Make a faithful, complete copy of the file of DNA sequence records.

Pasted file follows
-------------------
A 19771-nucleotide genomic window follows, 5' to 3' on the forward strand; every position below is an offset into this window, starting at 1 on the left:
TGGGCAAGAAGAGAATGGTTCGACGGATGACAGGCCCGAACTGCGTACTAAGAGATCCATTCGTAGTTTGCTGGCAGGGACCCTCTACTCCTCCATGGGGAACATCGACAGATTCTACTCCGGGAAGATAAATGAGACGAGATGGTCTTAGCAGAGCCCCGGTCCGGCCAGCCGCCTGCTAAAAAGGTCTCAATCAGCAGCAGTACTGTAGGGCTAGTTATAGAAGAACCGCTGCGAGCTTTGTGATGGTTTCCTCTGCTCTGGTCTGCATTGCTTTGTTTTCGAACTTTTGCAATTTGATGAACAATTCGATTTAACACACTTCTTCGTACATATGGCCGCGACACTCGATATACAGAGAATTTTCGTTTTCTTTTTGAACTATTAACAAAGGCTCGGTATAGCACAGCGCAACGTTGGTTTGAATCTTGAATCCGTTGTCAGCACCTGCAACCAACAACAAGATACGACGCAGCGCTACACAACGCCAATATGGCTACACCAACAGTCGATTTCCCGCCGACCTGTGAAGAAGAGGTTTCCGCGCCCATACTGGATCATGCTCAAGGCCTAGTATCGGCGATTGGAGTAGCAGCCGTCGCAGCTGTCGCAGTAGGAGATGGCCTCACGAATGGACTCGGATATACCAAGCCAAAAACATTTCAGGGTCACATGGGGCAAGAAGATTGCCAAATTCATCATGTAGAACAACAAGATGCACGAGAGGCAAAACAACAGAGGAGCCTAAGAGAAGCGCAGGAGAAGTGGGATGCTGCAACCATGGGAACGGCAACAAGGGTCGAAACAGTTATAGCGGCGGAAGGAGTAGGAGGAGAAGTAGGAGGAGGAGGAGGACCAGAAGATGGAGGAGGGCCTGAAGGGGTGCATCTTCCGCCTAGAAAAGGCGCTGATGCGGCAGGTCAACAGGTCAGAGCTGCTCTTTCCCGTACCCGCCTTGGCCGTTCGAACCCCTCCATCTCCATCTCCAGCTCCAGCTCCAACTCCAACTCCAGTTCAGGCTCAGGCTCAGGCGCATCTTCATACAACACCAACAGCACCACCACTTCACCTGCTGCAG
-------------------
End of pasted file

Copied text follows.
A 19771-nucleotide genomic window follows, 5' to 3' on the forward strand; every position below is an offset into this window, starting at 1 on the left:
TGGGCAAGAAGAGAATGGTTCGACGGATGACAGGCCCGAACTGCGTACTAAGAGATCCATTCGTAGTTTGCTGGCAGGGACCCTCTACTCCTCCATGGGGAACATCGACAGATTCTACTCCGGGAAGATAAATGAGACGAGATGGTCTTAGCAGAGCCCCGGTCCGGCCAGCCGCCTGCTAAAAAGGTCTCAATCAGCAGCAGTACTGTAGGGCTAGTTATAGAAGAACCGCTGCGAGCTTTGTGATGGTTTCCTCTGCTCTGGTCTGCATTGCTTTGTTTTCGAACTTTTGCAATTTGATGAACAATTCGATTTAACACACTTCTTCGTACATATGGCCGCGACACTCGATATACAGAGAATTTTCGTTTTCTTTTTGAACTATTAACAAAGGCTCGGTATAGCACAGCGCAACGTTGGTTTGAATCTTGAATCCGTTGTCAGCACCTGCAACCAACAACAAGATACGACGCAGCGCTACACAACGCCAATATGGCTACACCAACAGTCGATTTCCCGCCGACCTGTGAAGAAGAGGTTTCCGCGCCCATACTGGATCATGCTCAAGGCCTAGTATCGGCGATTGGAGTAGCAGCCGTCGCAGCTGTCGCAGTAGGAGATGGCCTCACGAATGGACTCGGATATACCAAGCCAAAAACATTTCAGGGTCACATGGGGCAAGAAGATTGCCAAATTCATCATGTAGAACAACAAGATGCACGAGAGGCAAAACAACAGAGGAGCCTAAGAGAAGCGCAGGAGAAGTGGGATGCTGCAACCATGGGAACGGCAACAAGGGTCGAAACAGTTATAGCGGCGGAAGGAGTAGGAGGAGAAGTAGGAGGAGGAGGAGGACCAGAAGATGGAGGAGGGCCTGAAGGGGTGCATCTTCCGCCTAGAAAAGGCGCTGATGCGGCAGGTCAACAGGTCAGAGCTGCTCTTTCCCGTACCCGCCTTGGCCGTTCGAACCCCTCCATCTCCATCTCCAGCTCCAGCTCCAACTCCAACTCCAGTTCAGGCTCAGGCTCAGGCGCATCTTCATACAACACCAACAGCACCACCACTTCACCTGCTGCAG